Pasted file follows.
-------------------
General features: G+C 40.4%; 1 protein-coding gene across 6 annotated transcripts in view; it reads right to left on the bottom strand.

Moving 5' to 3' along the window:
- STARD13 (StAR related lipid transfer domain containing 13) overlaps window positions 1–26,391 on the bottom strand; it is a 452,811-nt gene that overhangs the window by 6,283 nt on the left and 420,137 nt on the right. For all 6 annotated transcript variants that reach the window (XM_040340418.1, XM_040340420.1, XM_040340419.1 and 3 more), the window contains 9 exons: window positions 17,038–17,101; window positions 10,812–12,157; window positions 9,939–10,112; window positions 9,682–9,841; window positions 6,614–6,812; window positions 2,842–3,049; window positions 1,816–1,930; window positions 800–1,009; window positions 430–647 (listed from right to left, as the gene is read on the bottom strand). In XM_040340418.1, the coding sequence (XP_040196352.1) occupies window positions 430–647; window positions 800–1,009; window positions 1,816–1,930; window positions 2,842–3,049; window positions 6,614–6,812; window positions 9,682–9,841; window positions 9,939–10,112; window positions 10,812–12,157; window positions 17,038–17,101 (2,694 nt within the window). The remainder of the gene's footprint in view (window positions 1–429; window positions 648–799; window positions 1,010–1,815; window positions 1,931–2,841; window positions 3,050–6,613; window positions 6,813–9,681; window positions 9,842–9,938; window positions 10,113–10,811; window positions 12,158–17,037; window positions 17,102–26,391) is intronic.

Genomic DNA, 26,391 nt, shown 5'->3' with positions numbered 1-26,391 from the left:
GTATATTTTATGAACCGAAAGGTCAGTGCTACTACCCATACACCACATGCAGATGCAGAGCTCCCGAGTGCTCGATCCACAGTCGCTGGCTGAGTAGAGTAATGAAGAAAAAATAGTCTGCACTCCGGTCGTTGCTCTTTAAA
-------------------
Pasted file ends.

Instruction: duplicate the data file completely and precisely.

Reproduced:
General features: G+C 40.4%; 1 protein-coding gene across 6 annotated transcripts in view; it reads right to left on the bottom strand.

Moving 5' to 3' along the window:
- STARD13 (StAR related lipid transfer domain containing 13) overlaps window positions 1–26,391 on the bottom strand; it is a 452,811-nt gene that overhangs the window by 6,283 nt on the left and 420,137 nt on the right. For all 6 annotated transcript variants that reach the window (XM_040340418.1, XM_040340420.1, XM_040340419.1 and 3 more), the window contains 9 exons: window positions 17,038–17,101; window positions 10,812–12,157; window positions 9,939–10,112; window positions 9,682–9,841; window positions 6,614–6,812; window positions 2,842–3,049; window positions 1,816–1,930; window positions 800–1,009; window positions 430–647 (listed from right to left, as the gene is read on the bottom strand). In XM_040340418.1, the coding sequence (XP_040196352.1) occupies window positions 430–647; window positions 800–1,009; window positions 1,816–1,930; window positions 2,842–3,049; window positions 6,614–6,812; window positions 9,682–9,841; window positions 9,939–10,112; window positions 10,812–12,157; window positions 17,038–17,101 (2,694 nt within the window). The remainder of the gene's footprint in view (window positions 1–429; window positions 648–799; window positions 1,010–1,815; window positions 1,931–2,841; window positions 3,050–6,613; window positions 6,813–9,681; window positions 9,842–9,938; window positions 10,113–10,811; window positions 12,158–17,037; window positions 17,102–26,391) is intronic.

Genomic DNA, 26,391 nt, shown 5'->3' with positions numbered 1-26,391 from the left:
GTATATTTTATGAACCGAAAGGTCAGTGCTACTACCCATACACCACATGCAGATGCAGAGCTCCCGAGTGCTCGATCCACAGTCGCTGGCTGAGTAGAGTAATGAAGAAAAAATAGTCTGCACTCCGGTCGTTGCTCTTTAAA